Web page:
Hope abounded tonight.

SCISA Accreditation Team Visits Hope Academy

On Thursday, March 26, Hope Academy hosted an accreditation team from the South Carolina Independent School Association (SCISA). Dr. Victoria Oglan, Todd Kirk, and Janie Goodman spent the day touring Hope Academy’s inclusion classes and Bridging the Gap classes as well as reviewing school records, curriculum guides, and plans. The team's feedback was overwhelmingly positive in every area of evaluation. Special thanks to Pam Townsell and Suzanne Hyman for their extensive document preparation, to Stephanie Martin and Kelly Fairbairn for serving as Board representatives for this visit, and to each teacher for demonstrating the good work that is happening every day in our classrooms.

First Annual Hope Hoedown

Our first Hope Hoedown was a tremendous success.  Over 100 people joined us on a wet, cold evening.  Students from preschool through 5th grade demonstrated their square dancing skills, including the ability to be kind to a partner, to listen to directions, to demonstrate flexibility, and to work as a team!  We then welcomed friends and families to the dance floor.  With our students serving as mentors, along with encouragement from teachers and therapists, the entire group transformed quickly into a mass of organized motion!

Hope Academy Welcomes Grandparents and Special Guests

Hope Academy and Team HOPE hosted over 90 grandparents and special friends, welcoming them into our classrooms and serving a delicious brunch.  Our guests participated in classroom activities, viewed a school-wide art exhibit, and listened to science project presentations.  We had a wonderful morning of bonding over our mutual love and admiration for our great group of students!

Palmetto Kids FIRST awards Scholarships

Palmetto Kids FIRST Scholarship Program provides scholarship grants to K-12 “exceptional needs” students through the implementation of the 2013 South Carolina Educational Credit for Exceptional Needs. A donation through this program provide a 100% dollar-for-dollar tax credit for South Carolina income tax, a federal charitable deduction, and significant savings for AMT taxpayers.

As a participating program, we have been able to secure scholarships nearly 50 students in our inclusion-based classes, our Bridging the Gap Elementary classes and our Hope Alive Junior class.

These scholarships provide immense financial relief to families who have been covering out-of-pocket therapy costs.

Celebration of Hope!

Hope Academy's annual holiday program is over ... and my heart is full.  In a single hour, a multitude of celebrations unfolded.

The opening welcome was handled by four of our alumni, the first group from Hope Academy to be graduating from high school, which includes my older son, Rixon.  Although each of these seniors moved from our program into different high schools, all of them have made their mark - taking honors and AP classes, participating in the arts and sports, holding leadership positions.  After four years, they remain friends, eager to come back to recognize the impact of Hope Academy on their lives.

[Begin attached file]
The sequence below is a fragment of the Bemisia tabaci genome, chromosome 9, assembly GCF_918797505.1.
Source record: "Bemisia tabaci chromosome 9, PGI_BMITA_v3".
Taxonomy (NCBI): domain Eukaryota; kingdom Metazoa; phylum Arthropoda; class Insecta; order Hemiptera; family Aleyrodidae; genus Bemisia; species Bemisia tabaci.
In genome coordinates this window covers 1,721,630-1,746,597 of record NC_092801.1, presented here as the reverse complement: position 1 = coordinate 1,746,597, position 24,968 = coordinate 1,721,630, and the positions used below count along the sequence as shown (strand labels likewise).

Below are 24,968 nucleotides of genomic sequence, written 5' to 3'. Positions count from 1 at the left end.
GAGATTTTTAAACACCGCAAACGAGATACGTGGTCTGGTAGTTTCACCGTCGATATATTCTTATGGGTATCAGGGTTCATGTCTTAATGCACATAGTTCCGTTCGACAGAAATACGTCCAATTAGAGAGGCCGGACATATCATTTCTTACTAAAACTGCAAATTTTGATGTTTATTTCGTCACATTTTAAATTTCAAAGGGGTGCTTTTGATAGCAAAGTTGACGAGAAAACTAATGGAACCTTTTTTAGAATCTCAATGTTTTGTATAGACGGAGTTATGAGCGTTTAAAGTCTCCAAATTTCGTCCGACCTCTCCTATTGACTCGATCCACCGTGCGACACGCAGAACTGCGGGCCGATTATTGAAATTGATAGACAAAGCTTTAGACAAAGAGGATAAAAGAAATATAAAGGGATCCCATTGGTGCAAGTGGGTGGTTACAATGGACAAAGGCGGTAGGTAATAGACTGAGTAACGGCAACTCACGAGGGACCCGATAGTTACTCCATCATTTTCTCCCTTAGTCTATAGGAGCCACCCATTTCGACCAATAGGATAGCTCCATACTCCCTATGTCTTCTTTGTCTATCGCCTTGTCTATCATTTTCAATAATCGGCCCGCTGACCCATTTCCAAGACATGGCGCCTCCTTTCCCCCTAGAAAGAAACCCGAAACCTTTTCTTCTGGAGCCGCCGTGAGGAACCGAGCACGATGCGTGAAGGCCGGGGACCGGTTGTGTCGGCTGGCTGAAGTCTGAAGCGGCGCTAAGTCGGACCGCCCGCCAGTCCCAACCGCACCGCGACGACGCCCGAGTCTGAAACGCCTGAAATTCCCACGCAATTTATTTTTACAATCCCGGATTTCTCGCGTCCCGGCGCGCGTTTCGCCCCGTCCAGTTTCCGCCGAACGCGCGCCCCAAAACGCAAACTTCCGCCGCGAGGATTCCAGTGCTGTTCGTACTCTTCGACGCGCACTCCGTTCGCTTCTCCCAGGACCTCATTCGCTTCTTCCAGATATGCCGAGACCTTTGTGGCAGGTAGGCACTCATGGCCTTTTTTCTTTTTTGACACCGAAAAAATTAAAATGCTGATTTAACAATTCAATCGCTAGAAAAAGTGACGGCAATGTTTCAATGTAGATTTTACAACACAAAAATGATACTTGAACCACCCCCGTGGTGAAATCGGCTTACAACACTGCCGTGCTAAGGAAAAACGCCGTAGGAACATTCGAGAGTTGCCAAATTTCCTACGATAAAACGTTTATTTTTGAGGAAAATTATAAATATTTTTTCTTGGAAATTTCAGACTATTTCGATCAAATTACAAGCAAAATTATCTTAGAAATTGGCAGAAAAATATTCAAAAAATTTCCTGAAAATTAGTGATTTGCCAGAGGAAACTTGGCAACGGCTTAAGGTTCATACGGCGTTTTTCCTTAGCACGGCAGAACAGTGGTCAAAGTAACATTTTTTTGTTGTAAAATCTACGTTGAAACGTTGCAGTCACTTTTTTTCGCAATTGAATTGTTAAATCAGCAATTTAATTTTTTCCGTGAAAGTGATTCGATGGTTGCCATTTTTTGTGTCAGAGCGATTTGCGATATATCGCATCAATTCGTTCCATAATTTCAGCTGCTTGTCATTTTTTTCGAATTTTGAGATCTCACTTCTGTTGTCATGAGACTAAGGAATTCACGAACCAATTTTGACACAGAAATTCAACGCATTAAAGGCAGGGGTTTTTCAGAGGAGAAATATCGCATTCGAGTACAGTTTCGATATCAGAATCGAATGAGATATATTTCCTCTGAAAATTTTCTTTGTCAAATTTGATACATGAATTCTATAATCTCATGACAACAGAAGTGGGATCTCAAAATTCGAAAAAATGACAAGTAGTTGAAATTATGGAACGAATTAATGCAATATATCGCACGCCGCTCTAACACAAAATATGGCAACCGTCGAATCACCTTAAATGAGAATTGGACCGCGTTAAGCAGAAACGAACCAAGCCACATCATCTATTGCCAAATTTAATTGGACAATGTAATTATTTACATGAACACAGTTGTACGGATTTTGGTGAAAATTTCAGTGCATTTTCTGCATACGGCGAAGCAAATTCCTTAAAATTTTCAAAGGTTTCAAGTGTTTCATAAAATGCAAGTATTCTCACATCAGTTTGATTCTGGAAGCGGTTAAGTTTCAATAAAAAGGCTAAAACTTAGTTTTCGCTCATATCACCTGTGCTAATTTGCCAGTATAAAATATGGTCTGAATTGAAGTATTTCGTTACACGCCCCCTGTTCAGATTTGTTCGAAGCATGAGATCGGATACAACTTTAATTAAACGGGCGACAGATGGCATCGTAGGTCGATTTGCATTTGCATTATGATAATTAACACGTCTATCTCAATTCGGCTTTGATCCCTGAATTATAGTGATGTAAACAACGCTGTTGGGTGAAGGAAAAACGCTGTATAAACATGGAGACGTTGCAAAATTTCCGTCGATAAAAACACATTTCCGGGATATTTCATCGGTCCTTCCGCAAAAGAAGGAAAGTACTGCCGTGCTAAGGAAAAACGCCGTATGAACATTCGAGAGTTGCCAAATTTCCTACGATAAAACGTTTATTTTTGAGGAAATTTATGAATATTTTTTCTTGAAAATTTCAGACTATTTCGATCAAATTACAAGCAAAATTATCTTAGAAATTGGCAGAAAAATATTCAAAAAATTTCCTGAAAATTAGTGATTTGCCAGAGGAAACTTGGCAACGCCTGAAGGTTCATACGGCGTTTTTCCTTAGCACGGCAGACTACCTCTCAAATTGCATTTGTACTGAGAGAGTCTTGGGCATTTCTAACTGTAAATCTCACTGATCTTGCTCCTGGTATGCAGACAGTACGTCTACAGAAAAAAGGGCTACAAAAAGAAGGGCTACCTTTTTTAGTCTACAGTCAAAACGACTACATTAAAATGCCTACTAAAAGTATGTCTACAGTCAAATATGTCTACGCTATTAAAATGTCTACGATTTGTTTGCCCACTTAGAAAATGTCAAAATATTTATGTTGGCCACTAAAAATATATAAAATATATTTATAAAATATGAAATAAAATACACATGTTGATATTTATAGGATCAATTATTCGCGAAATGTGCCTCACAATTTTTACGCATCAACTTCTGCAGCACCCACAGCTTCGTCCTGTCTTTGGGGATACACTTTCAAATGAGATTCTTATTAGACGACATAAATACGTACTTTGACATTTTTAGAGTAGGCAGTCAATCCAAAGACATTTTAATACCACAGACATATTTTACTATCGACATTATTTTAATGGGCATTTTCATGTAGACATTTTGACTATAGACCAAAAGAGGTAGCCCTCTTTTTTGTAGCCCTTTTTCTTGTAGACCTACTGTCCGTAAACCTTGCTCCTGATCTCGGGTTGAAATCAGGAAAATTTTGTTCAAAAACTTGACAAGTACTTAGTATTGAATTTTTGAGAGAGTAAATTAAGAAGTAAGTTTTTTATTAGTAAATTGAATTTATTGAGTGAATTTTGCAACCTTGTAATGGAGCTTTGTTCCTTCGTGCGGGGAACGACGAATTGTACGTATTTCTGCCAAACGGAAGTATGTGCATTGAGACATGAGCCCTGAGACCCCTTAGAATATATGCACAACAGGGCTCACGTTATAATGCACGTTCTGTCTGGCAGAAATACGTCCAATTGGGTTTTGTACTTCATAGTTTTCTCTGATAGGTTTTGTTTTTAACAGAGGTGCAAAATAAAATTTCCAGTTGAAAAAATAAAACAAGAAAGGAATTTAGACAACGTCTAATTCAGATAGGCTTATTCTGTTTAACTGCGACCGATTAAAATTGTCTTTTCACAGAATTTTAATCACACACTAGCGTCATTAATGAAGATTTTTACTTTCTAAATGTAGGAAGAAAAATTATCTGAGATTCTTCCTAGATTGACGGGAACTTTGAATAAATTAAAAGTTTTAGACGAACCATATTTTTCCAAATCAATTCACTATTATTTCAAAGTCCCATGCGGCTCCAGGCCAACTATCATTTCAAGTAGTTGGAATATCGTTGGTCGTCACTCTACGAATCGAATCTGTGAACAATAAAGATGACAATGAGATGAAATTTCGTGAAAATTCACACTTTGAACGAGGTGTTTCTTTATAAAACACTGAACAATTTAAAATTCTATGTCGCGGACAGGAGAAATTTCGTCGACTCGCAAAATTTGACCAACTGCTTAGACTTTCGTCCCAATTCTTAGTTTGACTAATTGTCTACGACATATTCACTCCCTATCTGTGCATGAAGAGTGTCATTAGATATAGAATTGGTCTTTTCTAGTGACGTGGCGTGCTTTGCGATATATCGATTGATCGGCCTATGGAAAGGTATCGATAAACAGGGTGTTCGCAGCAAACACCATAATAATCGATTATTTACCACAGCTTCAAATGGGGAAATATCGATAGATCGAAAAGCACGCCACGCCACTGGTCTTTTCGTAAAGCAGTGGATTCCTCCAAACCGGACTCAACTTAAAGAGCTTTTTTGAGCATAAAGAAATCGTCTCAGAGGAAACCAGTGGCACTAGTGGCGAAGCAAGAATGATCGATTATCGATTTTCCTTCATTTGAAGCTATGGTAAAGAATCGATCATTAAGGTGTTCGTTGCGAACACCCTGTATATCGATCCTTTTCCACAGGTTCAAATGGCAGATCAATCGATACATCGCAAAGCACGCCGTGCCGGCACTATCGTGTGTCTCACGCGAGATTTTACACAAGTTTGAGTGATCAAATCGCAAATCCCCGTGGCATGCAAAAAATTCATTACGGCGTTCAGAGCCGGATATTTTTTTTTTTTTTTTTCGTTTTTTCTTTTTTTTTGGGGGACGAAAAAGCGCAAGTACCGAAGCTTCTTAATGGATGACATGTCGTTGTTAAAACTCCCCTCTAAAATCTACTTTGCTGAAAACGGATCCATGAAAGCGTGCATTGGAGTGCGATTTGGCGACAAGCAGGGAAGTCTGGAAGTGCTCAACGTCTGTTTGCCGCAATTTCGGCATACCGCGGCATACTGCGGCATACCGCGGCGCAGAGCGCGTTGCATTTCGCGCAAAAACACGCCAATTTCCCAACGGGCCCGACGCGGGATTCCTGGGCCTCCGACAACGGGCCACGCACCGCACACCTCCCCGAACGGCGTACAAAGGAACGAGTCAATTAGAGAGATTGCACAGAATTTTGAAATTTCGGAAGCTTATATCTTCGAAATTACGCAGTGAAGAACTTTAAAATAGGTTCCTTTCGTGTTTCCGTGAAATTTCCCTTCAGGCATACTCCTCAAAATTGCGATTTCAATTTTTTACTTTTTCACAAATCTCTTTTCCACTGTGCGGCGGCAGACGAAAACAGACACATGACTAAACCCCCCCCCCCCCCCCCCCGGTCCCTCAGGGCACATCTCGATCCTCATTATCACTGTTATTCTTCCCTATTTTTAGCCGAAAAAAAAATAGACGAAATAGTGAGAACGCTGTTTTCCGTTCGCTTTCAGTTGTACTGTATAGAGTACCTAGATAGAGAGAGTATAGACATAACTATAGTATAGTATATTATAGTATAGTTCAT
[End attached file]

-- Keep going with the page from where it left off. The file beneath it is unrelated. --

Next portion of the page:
One of our current 8th graders, a leader with a quiet disposition who had opted to be the stage manager so that he would not have a speaking part, made a surprise request to do our opening prayer. He wrote a heartfelt, eloquent message and prayed it with conviction.

The preschoolers sang with gusto, the children with autism positioned next to friends who stood ready to help. Parents of the children with autism marveled to see them smiling into an audience of nearly 300.  Parents of "typical" students had tears in their eyes as they watched their children befriend their peers who were unsure about what to do.

One of our 3rd graders with autism, who often speaks too softly to be heard, proclaimed his lines into the microphone with poise, waiting for the applause to die down before delivering his next words.

A 1st grader with autism, who started with us this year with the expectation that we might not hear her speak for months, joined her class on stage and spoke clearly into the microphone, breaking into an angelic grin!

A 2nd grader who has struggled with anxiety laid her fears aside and took charge of her friend with autism, handling the microphone for him and guiding him off the stage.

In a beautiful blend of traditions, one 2nd grader wearing his yarmulke explained the significance of the menorah.  His friend, garbed as an angel, discussed the creche.

The 1st graders belted out "Frosty the Snowman," arms linked as they swayed back and forth, a plan they devised on their own to help their classmate with autism who was unable to stand in place.

One student on the autism spectrum was placed in charge of the light system, handling 26 different light changes all by himself.  Another managed four costume changes and brought down the house with his comedic role.  My younger son, Colby, performed the role of a doctor, for the first time in 7 years speaking lines that could be understood by the audience without benefit of written prompts.

Truly a celebration of hope!